A paternal grandfather's access to food during their pre-pubertal slow growth period (ages 9 to 12 years) is associated with mortality risk in their male, but not female, grandchildren. The findings are published in Nature Communications this week. This study in a large, three-generational cohort expands on previous work and supports the hypothesis that environmental exposures in one generation may influence health outcomes in subsequent generations. However, the study does not determine a potential mechanism for this relationship.
Denny Vagero and colleagues collected information on the yields of harvests for the regions in Sweden included in the Uppsala Birth Cohort Multigeneration Study from 1874-1910. These data were used to estimate how difficult it was for the grandparents (9,039) to access food during their slow growth period. Using data on mortality from 1961-2015 for their grandchildren (11,561), the authors found that paternal grandfathers entering their slow growth period during years when harvests had unusually high yields were correlated with a higher all-cause mortality risk and a higher risk of dying from cancer in their grandsons. However, the association was not seen in their granddaughters.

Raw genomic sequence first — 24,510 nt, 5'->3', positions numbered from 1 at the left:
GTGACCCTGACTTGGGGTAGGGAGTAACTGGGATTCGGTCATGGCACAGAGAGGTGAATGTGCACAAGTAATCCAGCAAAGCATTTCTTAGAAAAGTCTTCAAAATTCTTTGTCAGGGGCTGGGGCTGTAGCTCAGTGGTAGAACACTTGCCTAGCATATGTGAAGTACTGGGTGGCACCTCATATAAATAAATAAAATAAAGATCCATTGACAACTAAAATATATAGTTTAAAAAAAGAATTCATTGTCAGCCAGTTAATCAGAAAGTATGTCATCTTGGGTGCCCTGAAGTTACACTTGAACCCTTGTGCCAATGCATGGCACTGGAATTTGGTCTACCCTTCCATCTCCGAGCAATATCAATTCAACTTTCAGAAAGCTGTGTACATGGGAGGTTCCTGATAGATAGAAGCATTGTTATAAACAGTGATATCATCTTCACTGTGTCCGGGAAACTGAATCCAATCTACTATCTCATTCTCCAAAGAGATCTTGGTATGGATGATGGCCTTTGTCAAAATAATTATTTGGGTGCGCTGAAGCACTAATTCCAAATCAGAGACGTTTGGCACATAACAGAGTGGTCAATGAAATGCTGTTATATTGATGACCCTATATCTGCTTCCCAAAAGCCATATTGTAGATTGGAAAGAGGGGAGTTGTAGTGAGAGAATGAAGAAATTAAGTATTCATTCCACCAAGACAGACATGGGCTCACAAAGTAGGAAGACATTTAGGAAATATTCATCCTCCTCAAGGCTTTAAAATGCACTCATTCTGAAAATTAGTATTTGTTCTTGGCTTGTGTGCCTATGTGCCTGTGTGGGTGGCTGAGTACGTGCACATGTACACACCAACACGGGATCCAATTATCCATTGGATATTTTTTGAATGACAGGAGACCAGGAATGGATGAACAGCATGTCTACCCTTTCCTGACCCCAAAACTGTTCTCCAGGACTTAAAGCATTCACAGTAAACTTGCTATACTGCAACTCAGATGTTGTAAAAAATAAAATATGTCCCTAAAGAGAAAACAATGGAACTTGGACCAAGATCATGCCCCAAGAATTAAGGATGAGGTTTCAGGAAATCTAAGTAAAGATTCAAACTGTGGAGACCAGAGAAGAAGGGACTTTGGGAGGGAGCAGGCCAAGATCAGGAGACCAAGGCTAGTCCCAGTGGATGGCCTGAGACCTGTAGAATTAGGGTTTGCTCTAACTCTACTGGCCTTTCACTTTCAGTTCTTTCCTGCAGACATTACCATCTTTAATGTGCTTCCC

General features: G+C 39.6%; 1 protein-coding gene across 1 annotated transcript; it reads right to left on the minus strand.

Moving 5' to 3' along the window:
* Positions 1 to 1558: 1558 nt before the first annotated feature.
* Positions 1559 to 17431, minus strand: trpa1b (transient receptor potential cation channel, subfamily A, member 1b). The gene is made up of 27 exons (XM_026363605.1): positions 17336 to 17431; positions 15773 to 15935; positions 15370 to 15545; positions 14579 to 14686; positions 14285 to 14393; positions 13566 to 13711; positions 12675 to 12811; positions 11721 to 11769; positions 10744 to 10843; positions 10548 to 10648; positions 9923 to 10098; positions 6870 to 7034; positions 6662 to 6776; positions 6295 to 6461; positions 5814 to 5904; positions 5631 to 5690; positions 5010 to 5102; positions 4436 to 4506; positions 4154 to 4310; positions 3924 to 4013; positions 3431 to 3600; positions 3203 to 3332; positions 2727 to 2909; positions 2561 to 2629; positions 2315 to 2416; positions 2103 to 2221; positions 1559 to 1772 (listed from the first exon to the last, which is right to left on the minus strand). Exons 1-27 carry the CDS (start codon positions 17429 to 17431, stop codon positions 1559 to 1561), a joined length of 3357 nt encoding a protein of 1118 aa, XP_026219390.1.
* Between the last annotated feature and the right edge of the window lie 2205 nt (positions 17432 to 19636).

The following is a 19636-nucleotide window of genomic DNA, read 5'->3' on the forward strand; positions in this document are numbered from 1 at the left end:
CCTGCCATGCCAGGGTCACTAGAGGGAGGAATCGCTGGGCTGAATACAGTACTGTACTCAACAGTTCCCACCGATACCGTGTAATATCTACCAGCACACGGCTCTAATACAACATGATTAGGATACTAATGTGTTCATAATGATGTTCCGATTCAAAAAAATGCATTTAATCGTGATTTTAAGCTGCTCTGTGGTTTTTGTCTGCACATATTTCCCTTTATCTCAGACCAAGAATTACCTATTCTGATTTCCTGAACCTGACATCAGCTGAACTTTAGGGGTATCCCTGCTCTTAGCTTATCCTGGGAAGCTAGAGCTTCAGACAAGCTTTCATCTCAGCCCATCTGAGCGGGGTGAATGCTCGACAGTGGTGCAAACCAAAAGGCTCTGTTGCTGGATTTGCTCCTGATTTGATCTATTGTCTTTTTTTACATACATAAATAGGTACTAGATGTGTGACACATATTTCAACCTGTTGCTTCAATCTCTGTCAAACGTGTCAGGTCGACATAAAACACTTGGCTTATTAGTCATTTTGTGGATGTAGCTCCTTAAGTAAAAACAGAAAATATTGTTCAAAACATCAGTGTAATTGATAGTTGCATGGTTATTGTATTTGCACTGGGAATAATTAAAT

Although these results support the idea of transgenerational epigenetic inheritance (when the effects of an environmental exposure are inherited via epigenetic modifications in the germline), they only provide indirect evidence for this hypothesis. Further studies showing a direct effect on epigenetic markers in the germline and transmission of such markers over three generations would be required to establish a direct causal link between grandfathers' access to food and their grandsons' mortality risk.